A number of other Orthodox Christians were murdered by the rebels in subsequent weeks. Fr Mitrofan’s wife, Tatiana, was spared from the Yihetuan’s crazed violence on that first night by the courageous actions of her daughter-in-law Maria. However, Matushka Tatiana was captured on the morning of 11 June and beheaded outside Beijing. Fr Mitrofan’s elder son Isai had met the same fate, martyrdom by beheading, four days prior to that, because the rebels knew that he was Christian. Fr Mitrofan’s second son, Sergei, managed to survive the pogrom and later became a priest himself. Fr Mitrofan’s third son, Ioann, was tortured by the rebels – they split open his shoulders with wounds 1¾ inches deep and severed his toes; however, Maria managed to save him by hiding him in the privy. The following day he sat at the entrance to the mission, where he was mocked and jeered by other boys, who called him a ‘follower of devils’, to which he replied, ‘I believe in God; I don’t follow devils’. Some adults asked him if his wounds hurt, to which the young martyr Ioann replied that ‘it doesn’t hurt’. When the rebels returned and carried him off to be executed along with Saints Tatiana and Maria, two witnesses (Protasy Chan and Irodion Xu, who had not yet been baptised) testified that he went with them willingly, without fear and without hurt from his wounds.

A number of the Orthodox Christians martyred by the Yihetuan were ‘cradle Orthodox’ descendants of the Albazinian Cossacks who had been relocated to Beijing by the Kangxi Emperor. These included Saints Klementy Kui, Matvei and Vit Hai, and Anna Chui. When the catechist Saint Pavel Wan was killed, he died with a prayer on his lips. Saint Ia Wen, the head teacher at the mission school, very much like her namesake the Persian martyr, suffered twice for her belief. On 10 June the same rebels who killed Fr Mitrofan, threw her to the ground and hacked at her with spears, leaving her for dead. A sympathetic Chinese man discovered her still alive and nursed her back to health in his home. However, the rebels discovered her again and tortured her to death. Both times, Saint Ia confessed Christ before her tormentors.

The Orthodox Christian martyrs of the Boxer Rebellion were killed, not because they were unpatriotic and not because they were collaborating with foreign governments, but solely because they confessed Christ. Many of them had done so all their lives, and were part of a Chinese Orthodox community that had been welcomed by Emperor Kangxi and encouraged by Emperor Yongzheng 雍正帝. If you had asked them directly, most of them would likely have answered – as Fr Mitrofan Chang’s spiritual father Saint Nikolai of Japan did during the Russo-Japanese War five years later, when he refused Russian diplomatic protection and allowed his Japanese priests to hold Orthodox prayers for a Japanese victory – that there was no conflict between their Orthodox faith and loyalty to their country.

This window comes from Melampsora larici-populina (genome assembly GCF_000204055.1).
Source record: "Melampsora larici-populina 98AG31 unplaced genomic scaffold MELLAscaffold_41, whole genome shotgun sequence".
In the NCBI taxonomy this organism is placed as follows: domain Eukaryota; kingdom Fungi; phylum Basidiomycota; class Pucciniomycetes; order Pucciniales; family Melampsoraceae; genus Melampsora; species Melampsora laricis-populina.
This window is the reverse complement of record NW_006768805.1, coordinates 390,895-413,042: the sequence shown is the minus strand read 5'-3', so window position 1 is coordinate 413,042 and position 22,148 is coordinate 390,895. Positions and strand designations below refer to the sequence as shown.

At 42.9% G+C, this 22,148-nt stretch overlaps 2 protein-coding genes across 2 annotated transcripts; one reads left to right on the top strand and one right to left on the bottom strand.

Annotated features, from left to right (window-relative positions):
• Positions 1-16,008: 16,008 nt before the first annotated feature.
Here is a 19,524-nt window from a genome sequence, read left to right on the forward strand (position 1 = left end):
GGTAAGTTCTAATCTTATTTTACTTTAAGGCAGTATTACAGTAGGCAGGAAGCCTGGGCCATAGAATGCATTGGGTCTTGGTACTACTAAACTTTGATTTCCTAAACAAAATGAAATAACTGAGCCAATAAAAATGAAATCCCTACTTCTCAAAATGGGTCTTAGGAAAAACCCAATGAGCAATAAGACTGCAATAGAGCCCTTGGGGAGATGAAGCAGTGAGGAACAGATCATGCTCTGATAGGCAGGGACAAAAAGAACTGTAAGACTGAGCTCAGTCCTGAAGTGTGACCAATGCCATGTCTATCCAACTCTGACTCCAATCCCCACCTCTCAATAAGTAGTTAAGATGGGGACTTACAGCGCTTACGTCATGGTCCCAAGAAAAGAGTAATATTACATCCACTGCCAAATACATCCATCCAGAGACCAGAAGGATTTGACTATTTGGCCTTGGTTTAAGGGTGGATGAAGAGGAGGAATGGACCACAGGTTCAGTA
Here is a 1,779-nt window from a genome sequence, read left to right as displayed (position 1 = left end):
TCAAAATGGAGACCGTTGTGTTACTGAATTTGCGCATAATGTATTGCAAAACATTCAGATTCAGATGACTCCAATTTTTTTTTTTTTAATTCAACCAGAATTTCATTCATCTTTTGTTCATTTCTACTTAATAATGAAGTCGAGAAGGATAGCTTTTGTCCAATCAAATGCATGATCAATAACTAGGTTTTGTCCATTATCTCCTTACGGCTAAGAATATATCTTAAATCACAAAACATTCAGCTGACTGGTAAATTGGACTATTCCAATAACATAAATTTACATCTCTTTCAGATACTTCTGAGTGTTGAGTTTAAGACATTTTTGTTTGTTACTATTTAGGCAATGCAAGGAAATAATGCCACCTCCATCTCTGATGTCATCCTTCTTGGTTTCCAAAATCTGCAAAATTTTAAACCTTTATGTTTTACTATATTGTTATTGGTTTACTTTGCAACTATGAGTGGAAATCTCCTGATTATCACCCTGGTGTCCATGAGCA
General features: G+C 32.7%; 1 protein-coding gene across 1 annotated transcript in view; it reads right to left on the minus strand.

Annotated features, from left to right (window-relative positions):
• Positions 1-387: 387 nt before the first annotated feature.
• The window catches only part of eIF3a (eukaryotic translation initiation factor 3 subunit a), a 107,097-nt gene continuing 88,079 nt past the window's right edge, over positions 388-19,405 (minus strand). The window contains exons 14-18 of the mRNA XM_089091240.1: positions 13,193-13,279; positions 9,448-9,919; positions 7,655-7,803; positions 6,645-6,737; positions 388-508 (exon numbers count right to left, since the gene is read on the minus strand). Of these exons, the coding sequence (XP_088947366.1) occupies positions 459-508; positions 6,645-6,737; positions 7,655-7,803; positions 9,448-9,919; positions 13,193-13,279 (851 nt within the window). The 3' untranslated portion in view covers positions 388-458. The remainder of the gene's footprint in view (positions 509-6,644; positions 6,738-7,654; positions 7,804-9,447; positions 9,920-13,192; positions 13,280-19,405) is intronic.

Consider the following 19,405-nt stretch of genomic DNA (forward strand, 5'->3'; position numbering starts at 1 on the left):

The Russian Orthodox Church has proclaimed all 222 of the Orthodox victims of the Boxer Rebellion to be saints. Though in 2000, the officially-atheist Chinese government loudly protested against the beatification of the 120 Catholic martyrs of China (86 of whom were Chinese converts who suffered under the Boxers), the same government had no objections to the simultaneous glorification of the Orthodox martyrs of China by the Russian Orthodox Church. This asymmetry of reaction is significant. Although it may be merely a case of our confession being (for now) too small a presence in China to be worthy of notice, it’s also true that China considers the Vatican a diplomatic rival and a foreign state; however, China does not seem to view the Russian Church in the same way.

The glorification of these Orthodox martyrs also bears witness against the evil cults (xiejiao 邪教) such as the Bailian and Bagua sects which gave rise to the Yihetuan, and against the heretical chiliastic and fundamentalist distortions of Christianity that led to the Taiping Rebellion. Though they started out as rebels against the Qing government, the men who killed Fr Mitrofan and his family and parishioners were motivated by a rabid hatred of Christianity, spurred by just such fanatical beliefs.

As China begins to rediscover her true nature and true path, may the first martyrs of that country for the sake of the Orthodox Church be a guiding light. Victorious and Holy Fr Mitrofan, Martyrs Tatiana, Maria, Isai and Ioann, Martyrs Klementy, Matvei, Vit, Ia, Pavel and Anna, and those Martyrs whose names are lovingly known and remembered in eternity by God, pray to Christ Our Lord that he might save our souls!
Thy two-hundred twenty-two martyrs, O Lord,
Shining forth from the Empire of China,
Held the Christian faith as a shield and bowed not before idols,
Accepting torture and death from their fanatical countrymen.
The lips of the passion-bearing youth cried out:
‘We hold suffering for Christ as nothing,
In this fleeting life we trade for life eternal.’

Мученицы Твои, Господи, два сте двадесят и два,
В Царствии Китайстем просиявшии,
Веру Христову яко щит держаще и кумиром не поклоньшеся,
От единополеменных обезумевших муки и смерть прияша,
Усты отрока страстотерпца воспевающе:
Болезни за Христа ни во что же вменяем,
За жизнь временную жизнь вечную улучити желающе.